If you’re a seller in the market looking to speed up the process, focusing on worthwhile upgrades while staying alert on the changing trends among today’s buyers might be the key.

Which home upgrades do you think are worthwhile?

Share below.

Jamie Greenberger is an Assistant Editor in the homes and real estate industry. With 2+ years experience in copywriting, editing, and research, she offers a fresh take on the real estate industry. ...
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    Marcia Towberman
    Replied 9 months ago
    As a Realtor and rehabber, I believe curb appeal is very important. The front porch and door should be an eye catcher. Keep the lawn mowed and flower beds should be free of weeds with inviting plants and shrubs. There shouldn't be any peeling paint or discolorations of the home's exterior. Gutters should be clean and the roof in good condition. If possible, try to keep vehicles in the garage or parked on the street. The driveway should be free of debris and cracks. Prospective buyers need to see the home with no distractions. Whatever you do, don't make the mistake of turning your home into the best home in the neighborhood if the surrounding homes don't measure up.
    Kees Boer
    Replied 9 months ago
    Hi, Marcia, Thank you. Just curious. Why wouldn't you want to make your home into the best home in the neighbourhood?
    Ken House
    Replied 9 months ago
    From a financial standpoint, investing money to be the "best home in the neighborhood" is not a good idea because your homes value is dependent upon your neighbors and similar homes in the area. It would be money down the drain to have a mansion in a neighborhood of small homes.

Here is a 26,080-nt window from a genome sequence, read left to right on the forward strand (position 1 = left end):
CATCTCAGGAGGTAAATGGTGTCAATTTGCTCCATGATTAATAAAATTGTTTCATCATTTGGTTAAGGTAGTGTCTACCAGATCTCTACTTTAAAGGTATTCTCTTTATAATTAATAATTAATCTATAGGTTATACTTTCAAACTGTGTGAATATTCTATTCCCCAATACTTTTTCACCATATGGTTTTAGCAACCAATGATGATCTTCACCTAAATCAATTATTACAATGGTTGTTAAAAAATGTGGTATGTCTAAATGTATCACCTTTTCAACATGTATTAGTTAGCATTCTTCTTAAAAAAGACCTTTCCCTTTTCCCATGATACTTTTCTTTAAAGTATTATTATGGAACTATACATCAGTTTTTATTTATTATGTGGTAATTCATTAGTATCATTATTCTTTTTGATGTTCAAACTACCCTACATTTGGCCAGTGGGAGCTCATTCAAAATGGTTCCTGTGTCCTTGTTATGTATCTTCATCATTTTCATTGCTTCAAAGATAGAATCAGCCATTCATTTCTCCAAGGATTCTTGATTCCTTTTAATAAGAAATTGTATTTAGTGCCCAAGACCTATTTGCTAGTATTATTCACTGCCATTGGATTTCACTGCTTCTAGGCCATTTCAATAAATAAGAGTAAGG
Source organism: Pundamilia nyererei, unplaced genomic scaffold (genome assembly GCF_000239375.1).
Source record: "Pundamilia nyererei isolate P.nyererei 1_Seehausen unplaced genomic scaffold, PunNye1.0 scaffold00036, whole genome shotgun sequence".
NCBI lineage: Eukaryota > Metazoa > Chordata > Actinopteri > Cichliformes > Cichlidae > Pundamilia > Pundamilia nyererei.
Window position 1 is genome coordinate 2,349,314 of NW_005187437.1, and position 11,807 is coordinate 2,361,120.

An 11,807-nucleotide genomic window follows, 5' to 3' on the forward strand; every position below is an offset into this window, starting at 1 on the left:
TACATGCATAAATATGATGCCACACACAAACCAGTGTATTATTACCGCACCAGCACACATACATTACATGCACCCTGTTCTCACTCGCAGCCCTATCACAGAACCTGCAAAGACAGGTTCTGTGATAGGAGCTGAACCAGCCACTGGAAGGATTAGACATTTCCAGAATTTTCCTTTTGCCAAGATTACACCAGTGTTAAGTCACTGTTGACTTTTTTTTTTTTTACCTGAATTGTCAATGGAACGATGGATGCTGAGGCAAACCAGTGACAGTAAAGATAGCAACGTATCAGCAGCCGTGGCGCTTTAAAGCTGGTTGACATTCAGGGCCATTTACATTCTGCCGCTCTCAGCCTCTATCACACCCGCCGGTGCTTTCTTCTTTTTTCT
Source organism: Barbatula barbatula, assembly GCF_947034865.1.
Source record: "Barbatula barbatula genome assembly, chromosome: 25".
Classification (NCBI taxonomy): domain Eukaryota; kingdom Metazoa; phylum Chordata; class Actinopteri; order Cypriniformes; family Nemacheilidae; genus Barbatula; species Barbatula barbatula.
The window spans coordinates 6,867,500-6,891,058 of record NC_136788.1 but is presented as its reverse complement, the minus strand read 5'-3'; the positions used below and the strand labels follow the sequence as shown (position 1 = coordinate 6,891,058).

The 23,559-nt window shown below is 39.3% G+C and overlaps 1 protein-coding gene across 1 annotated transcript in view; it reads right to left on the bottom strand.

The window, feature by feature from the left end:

Katie Rogers from Santa Barbara, California
    Replied 9 months ago
    "Overall, millennials prefer to do the renovating themselves, as only 37.6 percent would go over budget for a move-in ready home." More likely, millennials "prefer" an "under budget" house that needs renovation, not because they prefer to do renovations, but because by all accounts, they don't have the money for anything else.
    Calwyn Emmanuel from Jacksonville, FL
    Replied 9 months ago
    As a millennial in the hunt of a multi family home. Under budget definitely helps the pocket book and I personally feel like I will have more of opportunity to get the things I want out of the home sooner.
    Della Booth Real Estate Broker from Punta Gorda, FL
    Replied 9 months ago
    In southwest Florida, we have a strong seller's market with just over 3 months of inventory. For the last 5 years, the retiring baby boomer is our buyer and they want properties at budget with the renovations. The market prices prevent flips as there are no margins. Sellers are not wanting to renovate for someone else they prefer the "I might pick the wrong color" conversation.
    Jessamyn Smith
    Replied 9 months ago